Thu, 13 Apr 2000

Sakato shows the fine art of West Sumatran culture

By Amir Sidharta

JAKARTA (JP): The works that appear in the exhibition of West Sumatran fine art at Hotel Ciputra, West Jakarta, do not seem to show the influence of previous generations of West Sumatran artists such as Wakidi, H.A. Ramli Dt. Rangkayo Sati and Itji Tarmizi.

What is more apparent in the exhibition is the influence of the Indonesian Fine Arts Academy in Yogyakarta (ASRI), which is now known as the Indonesian Fine Arts Institute (ISI). In fact, all the exhibiting artists originally come from West Sumatra, are alumni of Yogyakarta's ASRI or ISI, and part of a group known as Sakato.

The "Exhibition of West Sumatran Artists" is being held from March 25 through April 17, 2000.

The work of Darvies Rasjidin, Keperkasaan yang Dikebiri (Maimed Strength), shows three human figures whose skin appear like the shell of a cracked egg. They are bound with a kind of selendang cloth. Two figures on the sides, blue in color, hold a rose in their hands. They flank a central figure, light brown in color. The hands of the central figure are bound by a rope coming from the top of the canvas. Above the figure is a large terracotta-colored circle, with a figure of a horse at the center.

Certainly this is not a realistic rendition of an actual event that happened, but is more symbolic in nature. The figures are transformative, going through a metamorphosis. Or it even could be said that they are surrealistic. It is perhaps safe to say that this painting has typical traits of ASRI/ISI.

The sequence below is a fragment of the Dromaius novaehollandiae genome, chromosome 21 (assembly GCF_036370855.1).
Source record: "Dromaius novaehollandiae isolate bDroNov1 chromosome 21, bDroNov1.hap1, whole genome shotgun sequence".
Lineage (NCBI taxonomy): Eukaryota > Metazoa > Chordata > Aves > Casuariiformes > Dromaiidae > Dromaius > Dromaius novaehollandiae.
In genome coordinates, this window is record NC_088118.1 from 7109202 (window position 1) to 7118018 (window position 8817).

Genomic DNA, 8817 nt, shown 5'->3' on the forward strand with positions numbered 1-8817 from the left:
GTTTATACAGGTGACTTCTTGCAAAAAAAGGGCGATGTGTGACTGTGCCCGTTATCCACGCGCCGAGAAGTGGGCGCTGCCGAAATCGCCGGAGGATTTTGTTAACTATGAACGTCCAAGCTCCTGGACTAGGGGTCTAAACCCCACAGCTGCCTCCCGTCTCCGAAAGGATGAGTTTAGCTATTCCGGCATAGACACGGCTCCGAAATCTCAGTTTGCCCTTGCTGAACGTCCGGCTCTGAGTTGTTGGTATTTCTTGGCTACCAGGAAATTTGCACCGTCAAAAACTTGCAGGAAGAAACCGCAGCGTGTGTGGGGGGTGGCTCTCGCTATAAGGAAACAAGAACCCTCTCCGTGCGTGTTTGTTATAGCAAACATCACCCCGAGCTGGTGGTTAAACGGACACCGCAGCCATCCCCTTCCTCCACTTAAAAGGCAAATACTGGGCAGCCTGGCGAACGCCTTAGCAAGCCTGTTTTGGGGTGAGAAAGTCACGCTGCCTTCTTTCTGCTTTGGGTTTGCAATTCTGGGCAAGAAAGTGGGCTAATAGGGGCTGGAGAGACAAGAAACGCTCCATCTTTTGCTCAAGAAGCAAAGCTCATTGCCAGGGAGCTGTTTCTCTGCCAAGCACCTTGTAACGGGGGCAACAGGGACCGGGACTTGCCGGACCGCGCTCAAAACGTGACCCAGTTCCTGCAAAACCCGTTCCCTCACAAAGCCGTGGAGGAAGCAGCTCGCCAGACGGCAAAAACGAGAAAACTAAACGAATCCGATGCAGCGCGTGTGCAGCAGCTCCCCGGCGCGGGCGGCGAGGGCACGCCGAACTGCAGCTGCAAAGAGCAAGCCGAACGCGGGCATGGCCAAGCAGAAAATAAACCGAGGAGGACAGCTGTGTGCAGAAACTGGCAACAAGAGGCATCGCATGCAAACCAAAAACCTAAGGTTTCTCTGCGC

Mengurung Diri (Self Confinement) by Ardison shows a female figure carrying a child in front of a wall with a door. This work was executed by painting the canvas the texture of wood, so that the figure seems like a sculpture.

Ardison is a student of sculpture who chose to explore painting as an alternative medium of expression. While Darvies Rasjidin's work is more symbolic, Ardison's painting also shows metamorphosis in terms of medium. Once again, we see that there is a strong Yogyakarta influence in the paintings of these West Sumatran artists.

However, works of the younger West Sumatran artists have also contributed to forming the character of ISI artists. Keadilan Untuk Semua (Justice for All) by Erizal A.S. is a typical contemporary piece by ISI graduates.

Naturally, a questions emerges: do these artists neglect their West Sumatran cultural identity?

The Yogyakarta art critic Suwarno Wisetrotomo observes that West Sumatra artistic expression has been marginalized because of three reasons: "the existence of a impartial distribution of information, the weakness or even lack of infrastructure and the lack of a tradition of patronage in the region."

However, according to him, younger artists "make an effort to develop new possibilities in advancing their artistic careers by going to Java and undertaking higher fine art education at ASRI.

"The young artists exist in a circle of creative process that is filled with collisions, abrasions and explorations, in a spirit to find their new identity."

To be sure, what is called West Sumatran culture is not something that is definitive and can no longer change. The culture is still developing and exists in a continuous process of change and renewal.

Although not directly, the artists seem to be influenced by the spirit of West Sumatra, such as Oesman Effendi and Nashar dan Zaini, who tended not be too concerned about the importance of representing their ethnic identities in their works.

The three artists, who coincidentally were the main founders of the Fine Art Faculty of the Jakarta Arts Institute (IKJ), especially Nashar, place more importance on total freedom of creativity.

From this freedom, every artist can purely create works of fine art that in the end will reflect their cultural and ethnic identities. Therefore, although their West Sumatran identity might not be apparent in their works, the Sakato artists actually take an active part in developing West Sumatran culture.